A KITTEN CALLED MOONLIGHT

Waddell out-Waddells himself in the honeyed department with this story of a young girl's rescue of an abandoned kitten. "I'd like my story again," Charlotte says to her mother, and her mother tells her the story, with liberal editorial comment from the little girl. Returning home from a party on a stormy night, young Charlotte sees something dart through the dark streets of her port town. Her mother bundles Charlotte into the house before she can go after whatever it is. Late that night, her mother finds her at a bay window searching the rainy night for evidence of whatever she had seen earlier. Charlotte knows there is something down by the sea: "Her mommy didn't believe there was. But she thought for a minute and said, 'We'll take a look to make sure.' " Out they troop and just before they are about to abandon the search, they discover a frail white kitten at the end of a breakwater. Saved. This is pretty flimsy stuff, as either a favorite story or as a testament to family storytelling, but few can rival Waddell when it comes to embalming a story in coziness or draping it with nostalgia, even this storm-wracked night and doubting mother. Here he has been aided and abetted by the soft-focus chalk pastel artwork, which emits beatitude and patience like radioactive substances, and cat lovers everywhere will swoon. (Picture book 3-6)

Pub Date: Feb. 1, 2001

ISBN: 0-7636-1176-X

Page Count: 40

Publisher: Candlewick

Review Posted Online: May 20, 2010

Kirkus Reviews Issue: Jan. 15, 2001

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Plotless and pointless, the book clearly exists only because its celebrity author wrote it.

YOUR BABY'S FIRST WORD WILL BE DADA

A succession of animal dads do their best to teach their young to say “Dada” in this picture-book vehicle for Fallon.

A grumpy bull says, “DADA!”; his calf moos back. A sad-looking ram insists, “DADA!”; his lamb baas back. A duck, a bee, a dog, a rabbit, a cat, a mouse, a donkey, a pig, a frog, a rooster, and a horse all fail similarly, spread by spread. A final two-spread sequence finds all of the animals arrayed across the pages, dads on the verso and children on the recto. All the text prior to this point has been either iterations of “Dada” or animal sounds in dialogue bubbles; here, narrative text states, “Now everybody get in line, let’s say it together one more time….” Upon the turn of the page, the animal dads gaze round-eyed as their young across the gutter all cry, “DADA!” (except the duckling, who says, “quack”). Ordóñez's illustrations have a bland, digital look, compositions hardly varying with the characters, although the pastel-colored backgrounds change. The punch line fails from a design standpoint, as the sudden, single-bubble chorus of “DADA” appears to be emanating from background features rather than the baby animals’ mouths (only some of which, on close inspection, appear to be open). It also fails to be funny.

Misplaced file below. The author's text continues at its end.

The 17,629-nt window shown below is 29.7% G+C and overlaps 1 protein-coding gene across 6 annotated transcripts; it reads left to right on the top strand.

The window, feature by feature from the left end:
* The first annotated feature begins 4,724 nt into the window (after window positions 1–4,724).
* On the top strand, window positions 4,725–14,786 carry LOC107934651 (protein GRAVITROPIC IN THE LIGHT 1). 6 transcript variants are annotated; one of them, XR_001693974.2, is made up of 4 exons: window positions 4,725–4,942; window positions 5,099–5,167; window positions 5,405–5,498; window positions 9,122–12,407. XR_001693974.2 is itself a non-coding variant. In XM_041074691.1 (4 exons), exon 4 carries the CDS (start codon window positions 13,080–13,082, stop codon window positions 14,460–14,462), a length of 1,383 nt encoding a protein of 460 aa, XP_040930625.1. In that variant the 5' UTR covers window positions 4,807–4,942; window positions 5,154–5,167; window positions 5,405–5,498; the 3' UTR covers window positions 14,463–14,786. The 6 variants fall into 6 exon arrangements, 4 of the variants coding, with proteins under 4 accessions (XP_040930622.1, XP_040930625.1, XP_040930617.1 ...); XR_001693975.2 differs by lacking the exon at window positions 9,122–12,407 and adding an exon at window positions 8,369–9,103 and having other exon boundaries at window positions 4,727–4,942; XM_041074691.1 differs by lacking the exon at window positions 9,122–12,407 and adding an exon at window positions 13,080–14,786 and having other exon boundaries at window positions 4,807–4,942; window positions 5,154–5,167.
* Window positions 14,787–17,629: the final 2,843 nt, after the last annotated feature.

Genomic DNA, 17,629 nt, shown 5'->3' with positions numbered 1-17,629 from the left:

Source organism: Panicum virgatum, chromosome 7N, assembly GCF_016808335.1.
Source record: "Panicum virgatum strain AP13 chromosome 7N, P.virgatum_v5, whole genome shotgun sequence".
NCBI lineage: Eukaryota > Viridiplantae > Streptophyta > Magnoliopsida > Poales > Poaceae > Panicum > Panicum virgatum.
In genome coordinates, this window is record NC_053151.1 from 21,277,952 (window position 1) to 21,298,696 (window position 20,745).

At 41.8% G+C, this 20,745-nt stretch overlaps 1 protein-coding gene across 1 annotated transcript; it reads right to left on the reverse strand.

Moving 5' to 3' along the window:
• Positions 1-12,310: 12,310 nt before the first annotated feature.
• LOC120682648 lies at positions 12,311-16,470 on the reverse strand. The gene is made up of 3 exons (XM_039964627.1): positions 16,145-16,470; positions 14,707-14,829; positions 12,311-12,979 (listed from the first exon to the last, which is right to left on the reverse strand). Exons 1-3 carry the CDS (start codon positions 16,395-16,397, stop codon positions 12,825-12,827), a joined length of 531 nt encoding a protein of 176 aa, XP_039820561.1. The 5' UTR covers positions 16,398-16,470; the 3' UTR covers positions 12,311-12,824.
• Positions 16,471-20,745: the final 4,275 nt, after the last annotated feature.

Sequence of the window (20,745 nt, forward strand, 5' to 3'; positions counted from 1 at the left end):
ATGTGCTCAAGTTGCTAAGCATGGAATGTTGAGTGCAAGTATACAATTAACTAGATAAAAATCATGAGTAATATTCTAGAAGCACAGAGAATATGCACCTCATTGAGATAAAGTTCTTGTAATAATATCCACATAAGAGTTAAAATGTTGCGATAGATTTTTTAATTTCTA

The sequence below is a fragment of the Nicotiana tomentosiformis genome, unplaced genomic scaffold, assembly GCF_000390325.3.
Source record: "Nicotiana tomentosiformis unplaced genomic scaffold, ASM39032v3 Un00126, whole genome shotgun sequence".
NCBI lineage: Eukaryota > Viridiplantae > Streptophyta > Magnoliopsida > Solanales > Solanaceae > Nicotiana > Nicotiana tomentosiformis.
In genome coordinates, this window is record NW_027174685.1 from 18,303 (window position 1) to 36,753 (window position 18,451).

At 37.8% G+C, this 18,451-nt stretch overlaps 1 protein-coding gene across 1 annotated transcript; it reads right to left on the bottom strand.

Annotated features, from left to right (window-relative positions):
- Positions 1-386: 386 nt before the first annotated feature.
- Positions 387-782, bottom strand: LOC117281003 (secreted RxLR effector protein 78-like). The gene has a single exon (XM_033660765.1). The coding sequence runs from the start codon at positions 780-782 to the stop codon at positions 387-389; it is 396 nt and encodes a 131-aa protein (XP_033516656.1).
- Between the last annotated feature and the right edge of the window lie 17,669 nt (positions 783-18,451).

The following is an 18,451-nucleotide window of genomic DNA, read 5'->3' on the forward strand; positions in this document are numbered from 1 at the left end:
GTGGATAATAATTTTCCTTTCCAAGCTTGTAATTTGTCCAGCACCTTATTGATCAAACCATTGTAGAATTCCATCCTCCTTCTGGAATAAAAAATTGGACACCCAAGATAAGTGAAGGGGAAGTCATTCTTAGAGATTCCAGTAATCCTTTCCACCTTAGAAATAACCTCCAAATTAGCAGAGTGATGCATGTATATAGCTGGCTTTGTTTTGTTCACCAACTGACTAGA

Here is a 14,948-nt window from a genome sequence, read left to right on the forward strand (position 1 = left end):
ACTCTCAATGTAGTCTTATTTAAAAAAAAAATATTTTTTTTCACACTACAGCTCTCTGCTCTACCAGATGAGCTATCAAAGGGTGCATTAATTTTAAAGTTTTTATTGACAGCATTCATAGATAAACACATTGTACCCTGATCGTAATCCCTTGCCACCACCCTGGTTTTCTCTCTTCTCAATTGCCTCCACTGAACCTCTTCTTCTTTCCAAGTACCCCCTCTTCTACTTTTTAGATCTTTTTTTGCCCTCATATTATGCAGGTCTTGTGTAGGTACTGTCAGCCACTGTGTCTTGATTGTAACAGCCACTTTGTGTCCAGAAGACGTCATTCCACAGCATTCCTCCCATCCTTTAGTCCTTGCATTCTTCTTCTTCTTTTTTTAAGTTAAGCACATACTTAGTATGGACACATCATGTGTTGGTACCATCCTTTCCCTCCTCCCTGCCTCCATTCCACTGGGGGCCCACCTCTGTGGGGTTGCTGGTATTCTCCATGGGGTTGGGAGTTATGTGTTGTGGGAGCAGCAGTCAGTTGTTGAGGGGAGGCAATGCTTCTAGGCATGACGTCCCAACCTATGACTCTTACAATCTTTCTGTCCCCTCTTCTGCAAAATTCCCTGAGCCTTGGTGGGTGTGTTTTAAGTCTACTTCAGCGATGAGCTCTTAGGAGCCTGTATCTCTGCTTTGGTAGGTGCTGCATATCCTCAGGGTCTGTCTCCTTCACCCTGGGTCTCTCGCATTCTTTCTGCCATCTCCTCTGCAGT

Plotless and pointless, the book clearly exists only because its celebrity author wrote it. (Picture book. 3-5)

Pub Date: June 9, 2015

ISBN: 978-1-250-00934-0

Page Count: 32

Publisher: Feiwel & Friends

Review Posted Online: April 15, 2015

Kirkus Reviews Issue: May 1, 2015

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This celebration of cross-generational bonding is a textual and artistic tour de force.

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LAST STOP ON MARKET STREET

A young boy yearns for what he doesn’t have, but his nana teaches him to find beauty in what he has and can give, as well as in the city where they live.

CJ doesn’t want to wait in the rain or take the bus or go places after church. But through Nana’s playful imagination and gentle leadership, he begins to see each moment as an opportunity: Trees drink raindrops from straws; the bus breathes fire; and each person has a story to tell. On the bus, Nana inspires an impromptu concert, and CJ’s lifted into a daydream of colors and light, moon and magic. Later, when walking past broken streetlamps on the way to the soup kitchen, CJ notices a rainbow and thinks of his nana’s special gift to see “beautiful where he never even thought to look.” Through de la Peña’s brilliant text, readers can hear, feel and taste the city: its grit and beauty, its quiet moments of connectedness. Robinson’s exceptional artwork works with it to ensure that readers will fully understand CJ’s journey toward appreciation of the vibrant, fascinating fabric of the city. Loosely defined patterns and gestures offer an immediate and raw quality to the Sasek-like illustrations. Painted in a warm palette, this diverse urban neighborhood is imbued with interest and possibility.

This celebration of cross-generational bonding is a textual and artistic tour de force. (Picture book. 3-6)

Pub Date: Jan. 8, 2015

ISBN: 978-0-399-25774-2

Page Count: 32

Publisher: Putnam

Review Posted Online: Oct. 22, 2014

Kirkus Reviews Issue: Nov. 1, 2014

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